Jeremy Greenspan and Matthew Didemus, the bi-continental pair behind Junior Boys, offer a fascinating new permutation of their melancholic electro-pop vision with It’s All True, the duo’s fourth full-length album. They manage to further refine what’s made them great to date—sublime pop songwriting and spotless production—while pursuing as many directions as there are songs on the album, exploding their sensibilities into several new shapes that, while incredibly varied, are both inspired and infectious, whether taken together or as individual tracks.

Much of It’s All True was created in Shanghai, where Greenspan, the duo’s vocalist and main songwriter, made a lengthy trip to begin writing and recording, later returning home to the duo’s studio in Hamilton, Ontario, where Berlin-based Didemus helped polish everything off. Other than the album’s cover photo of the UK Pavilion at the Shanghai Expo 2010, the recording locale does not have a particularly obvious effect on the record, but Greenspan did recruit local musicians to provide instrumentation, including the striking, stringed-instrument-inflected bridge of album opener “Itchy Fingers,” a busy laptop-pop song that kicks off the record with speedy insistence.

The album sounds immediately more buoyant than any of their previous, more brooding releases. It turns out to be more multifarious too, and this variety is initially a bit confounding—the shift from “Itchy Fingers” into the considerably slower, contemplative second track, “Playtime,” for instance, is pretty jarring at first, and the radical transitions only continue from there—but the album’s internal logic gradually reveals itself on repeat listens. What turns out to tie it all together is not only the quality of the songs, but Greenspan’s expressive vocals and the duo’s fundamental production instincts, molding what are, at face value, outmoded-sounding synth and drum patterns into endlessly listenable pop.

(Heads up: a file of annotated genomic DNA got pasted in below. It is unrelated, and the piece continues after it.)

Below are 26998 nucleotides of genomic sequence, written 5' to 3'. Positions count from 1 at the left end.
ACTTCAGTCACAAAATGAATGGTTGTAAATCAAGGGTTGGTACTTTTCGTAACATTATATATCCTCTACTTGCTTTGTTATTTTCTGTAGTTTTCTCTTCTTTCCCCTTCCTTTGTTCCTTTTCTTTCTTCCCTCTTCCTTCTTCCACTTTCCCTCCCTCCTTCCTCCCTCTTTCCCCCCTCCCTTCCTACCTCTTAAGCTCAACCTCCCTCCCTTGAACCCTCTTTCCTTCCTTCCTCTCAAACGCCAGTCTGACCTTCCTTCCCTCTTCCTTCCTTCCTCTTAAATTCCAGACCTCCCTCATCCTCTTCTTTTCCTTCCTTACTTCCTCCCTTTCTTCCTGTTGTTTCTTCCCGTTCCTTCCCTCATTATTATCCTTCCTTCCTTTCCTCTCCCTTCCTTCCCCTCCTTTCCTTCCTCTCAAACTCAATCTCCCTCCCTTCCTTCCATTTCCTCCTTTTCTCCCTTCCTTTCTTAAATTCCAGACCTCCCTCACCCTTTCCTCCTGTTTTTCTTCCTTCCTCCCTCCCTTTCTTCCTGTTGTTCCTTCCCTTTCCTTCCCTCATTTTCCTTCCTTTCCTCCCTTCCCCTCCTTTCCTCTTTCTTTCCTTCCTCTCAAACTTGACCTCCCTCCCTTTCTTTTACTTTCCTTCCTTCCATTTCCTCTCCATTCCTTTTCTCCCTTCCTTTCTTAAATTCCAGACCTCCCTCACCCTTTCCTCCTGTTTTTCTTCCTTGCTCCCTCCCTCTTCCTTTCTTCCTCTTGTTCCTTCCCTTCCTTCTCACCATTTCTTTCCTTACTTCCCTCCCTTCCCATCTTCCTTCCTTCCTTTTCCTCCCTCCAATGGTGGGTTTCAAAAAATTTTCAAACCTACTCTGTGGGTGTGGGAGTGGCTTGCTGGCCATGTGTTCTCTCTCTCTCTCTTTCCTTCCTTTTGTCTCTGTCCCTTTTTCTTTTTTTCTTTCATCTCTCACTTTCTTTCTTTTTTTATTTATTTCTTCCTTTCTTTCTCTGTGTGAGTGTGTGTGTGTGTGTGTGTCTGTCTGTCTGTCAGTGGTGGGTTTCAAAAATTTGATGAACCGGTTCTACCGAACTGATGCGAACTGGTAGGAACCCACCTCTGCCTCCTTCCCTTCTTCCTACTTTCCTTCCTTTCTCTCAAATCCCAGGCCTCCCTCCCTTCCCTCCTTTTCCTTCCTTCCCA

Greenspan has, in the past, championed the work of late, revered soft-rock session drummer Jeff Porcaro, citing him as inspiration for much of 2009’s Begone Dull Care, the comparatively inconsistent predecessor to It’s All True. The influence of Porcaro and his milieu sounds like it has carried over to Junior Boys’ craft here, where their forays into ’80s R&B-style production beget songs that turn out to be real treasures. This sensibility clicks particularly well on “A Truly Happy Ending,” which blends synths, piano, and mesmeric drum programming into an arresting groove. “Second Chance,” perhaps the album’s finest track, is a terrifically forlorn pop song, turning up incredible new hooks as late as five minutes into the six-minute tune. The record takes a turn into micro-house with “Kick the Can,” an effort reminiscent of earlier Junior Boys productions, while the record’s two most club-oriented tracks, “ep” and lead-off single “Banana Ripple,” are placed at the end of the album. The latter is a meandering, nine-minute house track that, while erratic, has enough stellar moments to constitute a most jubilant coda. It’s the record’s only shaky moment, really, and an enjoyable one at that.

After eight-plus years of releasing music, Junior Boys demonstrate handily with It’s All True that they remain fresh, luminous, and highly relevant. The album may not be as aesthetically cohesive as, say, 2004’s Last Exit or 2006’s So This Is Goodbye, but aesthetic uniformity appears not to have been the point with this record to begin with—its array of styles, disparate as they may seem, dovetail into a record of depth and lasting impact.